This is a daily ritual - the beurring of cats. This takes me back, at last, to the topic of the everyday (for I do have to write an article on "The Novel and the Everyday" by the end of this month, and despite much musing and some note taking on the topic over the year, my brain has been on a kind of shut-down for a while when it comes to my own thinking. But no longer!). And this image manages to bring two aspects of the everyday very happily together: everyday in the sense of the repetitive, the ordinary, the humdrum - feeding the cats their little tiny bits of butter is as much a part of (comforting, not deadening) daily routine as drinking strong mugs of Ohori's coffee. Yet this picture also makes something very everyday (a rather messy packet of butter, a counter-top, the bottom of a flower jug) strange. I came across for the first time, today, Georg Simmel's words in his "Sociological Aesthetics" (1896):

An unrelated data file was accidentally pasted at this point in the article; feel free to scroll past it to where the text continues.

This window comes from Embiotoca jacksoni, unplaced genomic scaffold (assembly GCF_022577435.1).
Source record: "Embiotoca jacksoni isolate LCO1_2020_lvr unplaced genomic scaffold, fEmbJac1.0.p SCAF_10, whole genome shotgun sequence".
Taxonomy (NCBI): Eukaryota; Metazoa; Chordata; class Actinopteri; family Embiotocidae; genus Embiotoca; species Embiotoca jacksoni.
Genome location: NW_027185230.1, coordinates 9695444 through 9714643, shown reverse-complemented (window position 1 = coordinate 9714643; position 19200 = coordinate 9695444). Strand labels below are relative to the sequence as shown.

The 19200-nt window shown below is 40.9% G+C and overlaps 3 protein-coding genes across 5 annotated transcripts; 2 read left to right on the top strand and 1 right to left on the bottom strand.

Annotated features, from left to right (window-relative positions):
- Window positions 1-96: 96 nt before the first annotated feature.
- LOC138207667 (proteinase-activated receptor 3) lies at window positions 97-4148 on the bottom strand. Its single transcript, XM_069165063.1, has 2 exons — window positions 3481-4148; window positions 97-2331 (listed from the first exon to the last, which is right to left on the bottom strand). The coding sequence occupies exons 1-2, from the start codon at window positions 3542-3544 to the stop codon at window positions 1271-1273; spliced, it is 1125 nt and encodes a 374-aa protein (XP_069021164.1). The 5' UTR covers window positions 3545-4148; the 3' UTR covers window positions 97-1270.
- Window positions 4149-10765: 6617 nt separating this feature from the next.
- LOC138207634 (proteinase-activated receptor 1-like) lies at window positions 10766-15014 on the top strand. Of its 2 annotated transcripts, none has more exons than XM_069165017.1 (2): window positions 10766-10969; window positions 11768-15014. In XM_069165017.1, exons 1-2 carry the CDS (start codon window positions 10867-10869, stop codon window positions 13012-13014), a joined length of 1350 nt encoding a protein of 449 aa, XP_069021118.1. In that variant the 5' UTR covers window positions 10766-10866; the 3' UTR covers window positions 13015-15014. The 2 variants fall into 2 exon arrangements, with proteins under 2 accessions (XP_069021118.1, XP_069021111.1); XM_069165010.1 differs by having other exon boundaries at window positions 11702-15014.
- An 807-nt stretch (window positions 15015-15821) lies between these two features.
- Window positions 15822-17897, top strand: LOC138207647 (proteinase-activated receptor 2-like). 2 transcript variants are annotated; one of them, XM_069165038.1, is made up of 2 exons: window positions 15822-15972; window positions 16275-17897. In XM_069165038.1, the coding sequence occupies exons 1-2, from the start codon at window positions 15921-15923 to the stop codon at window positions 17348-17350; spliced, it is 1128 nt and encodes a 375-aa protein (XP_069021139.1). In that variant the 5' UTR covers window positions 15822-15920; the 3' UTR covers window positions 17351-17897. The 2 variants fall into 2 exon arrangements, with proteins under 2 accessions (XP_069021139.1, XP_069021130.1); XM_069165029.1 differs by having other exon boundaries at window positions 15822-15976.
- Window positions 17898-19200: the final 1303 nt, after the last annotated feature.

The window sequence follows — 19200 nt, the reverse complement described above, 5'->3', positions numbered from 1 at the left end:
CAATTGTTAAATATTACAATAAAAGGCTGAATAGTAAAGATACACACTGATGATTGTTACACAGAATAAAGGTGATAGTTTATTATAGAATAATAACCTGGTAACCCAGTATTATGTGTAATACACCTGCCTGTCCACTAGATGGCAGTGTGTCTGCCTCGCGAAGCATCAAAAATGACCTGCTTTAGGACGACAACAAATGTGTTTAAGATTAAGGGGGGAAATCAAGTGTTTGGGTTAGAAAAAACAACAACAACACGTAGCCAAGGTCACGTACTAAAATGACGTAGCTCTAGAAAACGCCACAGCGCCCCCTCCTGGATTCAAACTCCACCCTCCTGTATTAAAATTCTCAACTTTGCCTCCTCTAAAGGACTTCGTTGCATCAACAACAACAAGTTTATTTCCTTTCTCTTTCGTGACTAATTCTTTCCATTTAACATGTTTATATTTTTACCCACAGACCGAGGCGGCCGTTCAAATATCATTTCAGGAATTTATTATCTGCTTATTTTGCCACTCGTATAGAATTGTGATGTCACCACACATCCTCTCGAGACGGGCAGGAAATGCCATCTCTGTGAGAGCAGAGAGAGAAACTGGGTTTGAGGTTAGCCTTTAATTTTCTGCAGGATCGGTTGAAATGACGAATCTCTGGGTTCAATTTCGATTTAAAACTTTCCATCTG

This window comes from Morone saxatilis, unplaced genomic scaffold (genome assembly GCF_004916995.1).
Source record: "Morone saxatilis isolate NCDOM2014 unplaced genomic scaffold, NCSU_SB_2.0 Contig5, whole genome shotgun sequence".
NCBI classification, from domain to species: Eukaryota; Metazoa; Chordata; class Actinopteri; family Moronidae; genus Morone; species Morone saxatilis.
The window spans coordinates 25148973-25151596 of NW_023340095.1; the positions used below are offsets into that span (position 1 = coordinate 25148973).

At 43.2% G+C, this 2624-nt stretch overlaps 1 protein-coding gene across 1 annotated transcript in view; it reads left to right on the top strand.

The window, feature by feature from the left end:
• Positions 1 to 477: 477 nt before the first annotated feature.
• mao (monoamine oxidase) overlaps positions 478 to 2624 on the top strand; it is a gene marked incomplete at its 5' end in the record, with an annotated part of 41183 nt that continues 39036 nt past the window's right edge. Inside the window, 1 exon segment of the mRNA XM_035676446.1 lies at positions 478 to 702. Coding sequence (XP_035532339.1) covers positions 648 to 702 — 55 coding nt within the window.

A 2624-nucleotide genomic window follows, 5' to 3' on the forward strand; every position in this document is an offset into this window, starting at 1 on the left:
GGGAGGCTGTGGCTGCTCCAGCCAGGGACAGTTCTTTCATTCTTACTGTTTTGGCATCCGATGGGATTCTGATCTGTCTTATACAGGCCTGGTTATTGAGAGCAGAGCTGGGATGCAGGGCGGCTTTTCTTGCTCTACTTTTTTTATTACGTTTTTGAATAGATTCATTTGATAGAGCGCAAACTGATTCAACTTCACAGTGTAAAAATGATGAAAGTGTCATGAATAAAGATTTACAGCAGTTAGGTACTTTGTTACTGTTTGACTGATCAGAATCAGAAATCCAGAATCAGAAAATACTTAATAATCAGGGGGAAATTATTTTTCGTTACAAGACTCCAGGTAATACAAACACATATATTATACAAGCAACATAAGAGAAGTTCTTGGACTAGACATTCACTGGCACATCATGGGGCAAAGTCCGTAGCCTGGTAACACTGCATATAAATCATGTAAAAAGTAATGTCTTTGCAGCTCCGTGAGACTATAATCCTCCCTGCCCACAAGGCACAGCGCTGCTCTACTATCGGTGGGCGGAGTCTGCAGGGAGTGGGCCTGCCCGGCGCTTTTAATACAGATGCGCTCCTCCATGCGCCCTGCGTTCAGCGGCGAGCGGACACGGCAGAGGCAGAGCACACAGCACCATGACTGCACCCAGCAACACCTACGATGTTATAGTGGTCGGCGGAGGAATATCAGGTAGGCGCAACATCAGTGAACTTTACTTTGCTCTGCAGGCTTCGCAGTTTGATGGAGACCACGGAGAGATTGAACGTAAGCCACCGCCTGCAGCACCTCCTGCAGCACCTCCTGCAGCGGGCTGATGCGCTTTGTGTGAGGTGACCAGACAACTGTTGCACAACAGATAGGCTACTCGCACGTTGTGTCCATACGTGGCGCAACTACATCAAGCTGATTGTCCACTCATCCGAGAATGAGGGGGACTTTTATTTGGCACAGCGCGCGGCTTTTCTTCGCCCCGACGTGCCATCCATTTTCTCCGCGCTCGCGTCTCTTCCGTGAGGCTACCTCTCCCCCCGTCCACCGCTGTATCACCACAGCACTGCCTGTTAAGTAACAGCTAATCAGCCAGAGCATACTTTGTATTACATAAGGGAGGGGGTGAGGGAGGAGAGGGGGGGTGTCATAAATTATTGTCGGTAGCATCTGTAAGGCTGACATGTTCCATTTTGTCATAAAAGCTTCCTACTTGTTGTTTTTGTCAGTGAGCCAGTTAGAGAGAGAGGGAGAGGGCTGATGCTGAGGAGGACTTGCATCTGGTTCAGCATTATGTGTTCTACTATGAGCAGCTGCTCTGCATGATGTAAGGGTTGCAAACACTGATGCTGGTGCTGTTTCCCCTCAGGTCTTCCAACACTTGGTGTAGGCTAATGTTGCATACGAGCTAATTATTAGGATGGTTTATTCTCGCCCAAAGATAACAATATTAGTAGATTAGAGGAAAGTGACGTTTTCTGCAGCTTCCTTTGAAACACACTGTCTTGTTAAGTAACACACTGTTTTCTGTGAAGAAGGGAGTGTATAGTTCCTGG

Even the lowest, intrinsically ugly phenomenon can be dissolved into contexts of color and
form, feeling and experience which provides it with significance. To involve ourselves
deeply and lovingly with the even most common product, which would be banal and
repulsive in its isolated appearance, enables us to conceive of it, too, as a ray and
image of the final unity of all things from which beauty and meaning flow.
I'm not sure about that final Bradleyan piece of philosophy, but the opening sentences are like an aesthetic manifesto for the importance of the everyday. Simmel doesn't take into account, however, the inadvertent appearance of a hanging rodent.
Just in case you're worrying about the bluebirds, they are still in their house, still chirping. But I was at my desk this afternoon and a huge flurry of brown and cream feathers came past, and I had to go out and shout and wave at a huge hawk who was sitting in the tree, staring straight at their little wooden home just a few feet away.